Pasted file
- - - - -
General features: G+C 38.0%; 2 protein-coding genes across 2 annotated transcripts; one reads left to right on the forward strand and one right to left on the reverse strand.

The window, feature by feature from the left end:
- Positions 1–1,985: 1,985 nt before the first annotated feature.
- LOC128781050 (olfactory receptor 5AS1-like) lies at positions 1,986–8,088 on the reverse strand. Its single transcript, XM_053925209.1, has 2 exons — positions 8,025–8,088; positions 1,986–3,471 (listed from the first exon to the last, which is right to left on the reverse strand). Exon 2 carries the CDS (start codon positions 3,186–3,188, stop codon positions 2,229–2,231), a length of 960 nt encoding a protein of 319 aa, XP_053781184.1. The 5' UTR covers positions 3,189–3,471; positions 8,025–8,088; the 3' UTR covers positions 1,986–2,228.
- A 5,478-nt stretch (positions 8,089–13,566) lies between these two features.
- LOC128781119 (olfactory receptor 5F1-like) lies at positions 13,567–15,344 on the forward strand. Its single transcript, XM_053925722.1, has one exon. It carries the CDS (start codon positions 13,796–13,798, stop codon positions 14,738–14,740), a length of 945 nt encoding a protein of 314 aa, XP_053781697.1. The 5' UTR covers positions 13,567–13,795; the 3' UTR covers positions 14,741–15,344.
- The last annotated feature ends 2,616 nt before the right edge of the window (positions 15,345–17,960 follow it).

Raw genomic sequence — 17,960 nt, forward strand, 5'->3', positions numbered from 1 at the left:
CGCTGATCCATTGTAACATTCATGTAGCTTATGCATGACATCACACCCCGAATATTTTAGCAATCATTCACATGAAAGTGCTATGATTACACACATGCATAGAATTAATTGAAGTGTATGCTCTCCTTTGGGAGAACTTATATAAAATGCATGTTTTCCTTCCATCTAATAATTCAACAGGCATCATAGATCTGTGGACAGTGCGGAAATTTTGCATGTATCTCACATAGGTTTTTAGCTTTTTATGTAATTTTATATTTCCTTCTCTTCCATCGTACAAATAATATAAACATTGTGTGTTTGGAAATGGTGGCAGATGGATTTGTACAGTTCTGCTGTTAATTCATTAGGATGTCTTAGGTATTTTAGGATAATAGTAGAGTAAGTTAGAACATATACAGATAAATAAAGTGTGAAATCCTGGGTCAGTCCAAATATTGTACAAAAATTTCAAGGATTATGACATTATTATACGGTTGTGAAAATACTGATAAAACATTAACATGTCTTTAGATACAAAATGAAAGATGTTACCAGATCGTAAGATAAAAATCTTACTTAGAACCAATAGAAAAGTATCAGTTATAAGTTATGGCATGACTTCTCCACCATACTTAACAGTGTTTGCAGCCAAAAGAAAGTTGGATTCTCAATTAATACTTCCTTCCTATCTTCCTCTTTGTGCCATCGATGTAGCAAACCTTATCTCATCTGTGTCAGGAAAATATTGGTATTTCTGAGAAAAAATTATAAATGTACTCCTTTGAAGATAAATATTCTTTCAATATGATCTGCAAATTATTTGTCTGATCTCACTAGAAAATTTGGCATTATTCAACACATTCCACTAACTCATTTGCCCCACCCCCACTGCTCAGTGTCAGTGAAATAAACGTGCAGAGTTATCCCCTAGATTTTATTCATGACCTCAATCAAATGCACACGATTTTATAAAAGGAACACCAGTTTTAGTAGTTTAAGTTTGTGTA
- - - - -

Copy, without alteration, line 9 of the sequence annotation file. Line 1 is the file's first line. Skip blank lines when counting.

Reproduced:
CGCTGATCCATTGTAACATTCATGTAGCTTATGCATGACATCACACCCCGAATATTTTAGCAATCATTCACATGAAAGTGCTATGATTACACACATGCATAGAATTAATTGAAGTGTATGCTCTCCTTTGGGAGAACTTATATAAAATGCATGTTTTCCTTCCATCTAATAATTCAACAGGCATCATAGATCTGTGGACAGTGCGGAAATTTTGCATGTATCTCACATAGGTTTTTAGCTTTTTATGTAATTTTATATTTCCTTCTCTTCCATCGTACAAATAATATAAACATTGTGTGTTTGGAAATGGTGGCAGATGGATTTGTACAGTTCTGCTGTTAATTCATTAGGATGTCTTAGGTATTTTAGGATAATAGTAGAGTAAGTTAGAACATATACAGATAAATAAAGTGTGAAATCCTGGGTCAGTCCAAATATTGTACAAAAATTTCAAGGATTATGACATTATTATACGGTTGTGAAAATACTGATAAAACATTAACATGTCTTTAGATACAAAATGAAAGATGTTACCAGATCGTAAGATAAAAATCTTACTTAGAACCAATAGAAAAGTATCAGTTATAAGTTATGGCATGACTTCTCCACCATACTTAACAGTGTTTGCAGCCAAAAGAAAGTTGGATTCTCAATTAATACTTCCTTCCTATCTTCCTCTTTGTGCCATCGATGTAGCAAACCTTATCTCATCTGTGTCAGGAAAATATTGGTATTTCTGAGAAAAAATTATAAATGTACTCCTTTGAAGATAAATATTCTTTCAATATGATCTGCAAATTATTTGTCTGATCTCACTAGAAAATTTGGCATTATTCAACACATTCCACTAACTCATTTGCCCCACCCCCACTGCTCAGTGTCAGTGAAATAAACGTGCAGAGTTATCCCCTAGATTTTATTCATGACCTCAATCAAATGCACACGATTTTATAAAAGGAACACCAGTTTTAGTAGTTTAAGTTTGTGTA